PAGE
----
The question used to be “paper or plastic?". Now the question is "debit or credit?".
Using plastic has become so accepted its hard to imagine shopping without it. And now you even have a choice of which plastic to use: a debit card or a credit card.
2006 was the first year that debit card transactions topped one trillion dollars. So they’re certainly popular. But are they better than credit cards?
If you carry a balance on your credit card, or have trouble with debt, a debit card is obviously your plastic of choice. But if you don’t carry a balance or pay an annual fee, you’re better off with a credit card.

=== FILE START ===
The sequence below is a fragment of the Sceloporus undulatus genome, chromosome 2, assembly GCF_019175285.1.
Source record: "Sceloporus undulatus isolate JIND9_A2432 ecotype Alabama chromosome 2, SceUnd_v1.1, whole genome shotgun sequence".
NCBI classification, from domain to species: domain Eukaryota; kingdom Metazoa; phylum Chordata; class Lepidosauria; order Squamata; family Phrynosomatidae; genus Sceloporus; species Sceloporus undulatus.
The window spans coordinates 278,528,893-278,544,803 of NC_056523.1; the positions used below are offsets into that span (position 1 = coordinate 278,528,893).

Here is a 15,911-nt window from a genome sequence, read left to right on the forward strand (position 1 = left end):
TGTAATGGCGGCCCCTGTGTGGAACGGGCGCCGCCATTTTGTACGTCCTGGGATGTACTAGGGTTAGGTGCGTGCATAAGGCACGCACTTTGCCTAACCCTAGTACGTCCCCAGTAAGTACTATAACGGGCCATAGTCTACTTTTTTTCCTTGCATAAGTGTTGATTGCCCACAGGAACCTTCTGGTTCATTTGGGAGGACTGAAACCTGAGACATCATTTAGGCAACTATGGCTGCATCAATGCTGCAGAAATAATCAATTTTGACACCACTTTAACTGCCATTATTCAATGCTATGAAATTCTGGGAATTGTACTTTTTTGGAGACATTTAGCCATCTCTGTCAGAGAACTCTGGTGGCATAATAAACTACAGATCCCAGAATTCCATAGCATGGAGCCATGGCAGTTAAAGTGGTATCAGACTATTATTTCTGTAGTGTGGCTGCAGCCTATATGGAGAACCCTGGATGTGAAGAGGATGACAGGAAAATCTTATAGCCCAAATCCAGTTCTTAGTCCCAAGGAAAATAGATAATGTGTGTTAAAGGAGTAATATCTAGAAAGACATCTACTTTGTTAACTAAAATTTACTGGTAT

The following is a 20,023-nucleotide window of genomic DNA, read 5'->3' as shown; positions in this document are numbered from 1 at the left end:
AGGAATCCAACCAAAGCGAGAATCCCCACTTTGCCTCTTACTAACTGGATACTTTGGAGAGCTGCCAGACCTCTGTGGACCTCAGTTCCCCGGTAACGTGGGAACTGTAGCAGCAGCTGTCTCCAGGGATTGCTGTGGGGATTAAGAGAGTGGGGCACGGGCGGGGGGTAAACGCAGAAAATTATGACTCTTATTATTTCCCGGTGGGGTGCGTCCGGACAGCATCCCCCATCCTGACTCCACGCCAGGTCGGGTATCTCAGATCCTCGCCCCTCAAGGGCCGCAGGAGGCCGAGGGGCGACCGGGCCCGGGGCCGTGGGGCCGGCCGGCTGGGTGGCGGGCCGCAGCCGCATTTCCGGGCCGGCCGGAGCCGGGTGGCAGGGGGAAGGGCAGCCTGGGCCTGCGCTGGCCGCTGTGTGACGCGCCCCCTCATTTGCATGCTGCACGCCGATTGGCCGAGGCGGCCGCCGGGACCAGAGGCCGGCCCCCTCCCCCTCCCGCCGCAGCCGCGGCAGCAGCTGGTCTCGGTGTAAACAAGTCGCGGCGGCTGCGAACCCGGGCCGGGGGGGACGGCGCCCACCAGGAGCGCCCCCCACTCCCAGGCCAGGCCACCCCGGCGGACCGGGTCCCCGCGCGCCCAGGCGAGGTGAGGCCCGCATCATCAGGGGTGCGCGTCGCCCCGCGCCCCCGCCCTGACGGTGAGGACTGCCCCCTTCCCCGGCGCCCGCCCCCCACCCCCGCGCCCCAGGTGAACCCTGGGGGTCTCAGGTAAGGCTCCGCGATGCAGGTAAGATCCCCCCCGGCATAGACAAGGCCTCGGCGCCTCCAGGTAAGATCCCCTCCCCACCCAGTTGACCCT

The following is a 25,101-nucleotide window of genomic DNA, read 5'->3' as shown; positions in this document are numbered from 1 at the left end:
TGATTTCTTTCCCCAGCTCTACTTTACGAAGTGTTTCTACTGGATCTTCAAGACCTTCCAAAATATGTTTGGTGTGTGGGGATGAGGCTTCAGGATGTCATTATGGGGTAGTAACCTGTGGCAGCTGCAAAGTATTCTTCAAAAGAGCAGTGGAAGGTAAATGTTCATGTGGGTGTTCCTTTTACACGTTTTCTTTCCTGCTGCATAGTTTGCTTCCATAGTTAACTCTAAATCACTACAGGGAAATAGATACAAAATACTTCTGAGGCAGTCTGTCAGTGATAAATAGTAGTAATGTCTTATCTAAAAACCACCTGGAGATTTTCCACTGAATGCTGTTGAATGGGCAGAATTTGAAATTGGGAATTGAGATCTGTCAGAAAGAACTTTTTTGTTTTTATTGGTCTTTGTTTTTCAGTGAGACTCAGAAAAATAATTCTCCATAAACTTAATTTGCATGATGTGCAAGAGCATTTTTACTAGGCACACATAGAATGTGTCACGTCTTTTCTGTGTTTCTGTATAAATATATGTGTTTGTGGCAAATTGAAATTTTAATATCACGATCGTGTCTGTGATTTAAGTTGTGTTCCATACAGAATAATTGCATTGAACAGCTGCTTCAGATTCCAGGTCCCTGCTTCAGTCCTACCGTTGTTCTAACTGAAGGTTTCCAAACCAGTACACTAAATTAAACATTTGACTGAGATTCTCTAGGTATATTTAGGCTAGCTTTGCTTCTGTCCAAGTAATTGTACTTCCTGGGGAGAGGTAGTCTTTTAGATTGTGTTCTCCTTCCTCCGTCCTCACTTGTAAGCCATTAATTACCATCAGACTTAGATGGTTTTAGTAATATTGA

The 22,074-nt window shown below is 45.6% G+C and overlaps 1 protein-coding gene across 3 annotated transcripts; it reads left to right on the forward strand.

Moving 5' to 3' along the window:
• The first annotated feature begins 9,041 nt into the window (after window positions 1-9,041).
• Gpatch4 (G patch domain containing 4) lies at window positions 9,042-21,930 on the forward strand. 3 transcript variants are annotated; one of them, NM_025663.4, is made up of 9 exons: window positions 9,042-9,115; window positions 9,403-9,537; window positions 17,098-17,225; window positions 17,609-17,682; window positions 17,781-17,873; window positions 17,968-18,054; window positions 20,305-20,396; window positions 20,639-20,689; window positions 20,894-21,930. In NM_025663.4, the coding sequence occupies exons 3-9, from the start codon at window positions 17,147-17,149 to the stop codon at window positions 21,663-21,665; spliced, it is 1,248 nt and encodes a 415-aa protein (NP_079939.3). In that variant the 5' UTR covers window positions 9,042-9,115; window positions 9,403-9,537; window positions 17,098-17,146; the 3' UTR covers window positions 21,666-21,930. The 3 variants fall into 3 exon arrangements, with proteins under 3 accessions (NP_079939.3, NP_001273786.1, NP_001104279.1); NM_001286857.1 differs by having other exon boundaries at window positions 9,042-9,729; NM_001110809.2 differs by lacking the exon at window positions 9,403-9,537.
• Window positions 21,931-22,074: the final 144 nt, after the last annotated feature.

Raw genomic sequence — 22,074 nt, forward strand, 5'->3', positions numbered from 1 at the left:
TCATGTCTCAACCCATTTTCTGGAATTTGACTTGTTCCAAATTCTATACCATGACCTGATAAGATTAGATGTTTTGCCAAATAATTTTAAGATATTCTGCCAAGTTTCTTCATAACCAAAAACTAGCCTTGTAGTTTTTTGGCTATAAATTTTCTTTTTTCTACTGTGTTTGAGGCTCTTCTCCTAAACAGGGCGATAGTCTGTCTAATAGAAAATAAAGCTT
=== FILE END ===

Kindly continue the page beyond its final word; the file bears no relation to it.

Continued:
There are three reasons why. First, debit transactions take the money out of your account immediately. Using a credit card allows you to earn interest on your money until the bill comes.
Second, people who use debit cards are more likely to overdraw their accounts. According to Consumer’s Union, a person using a debit card more than 20 times a year pays an average of $223 in bounced check fees. The one who doesn’t use a debit card at all pays an average of $40.
Finally, a credit card gives you greater protection if something goes wrong with your purchase, and exposes you to less potential liability if its lost or stolen.
Bottom line? If you live on a plastic diet, you’re probably better off with a no-fee, no balance credit card than you are with a debit card. But remember, there’s nothing wrong with paying with good old cash either.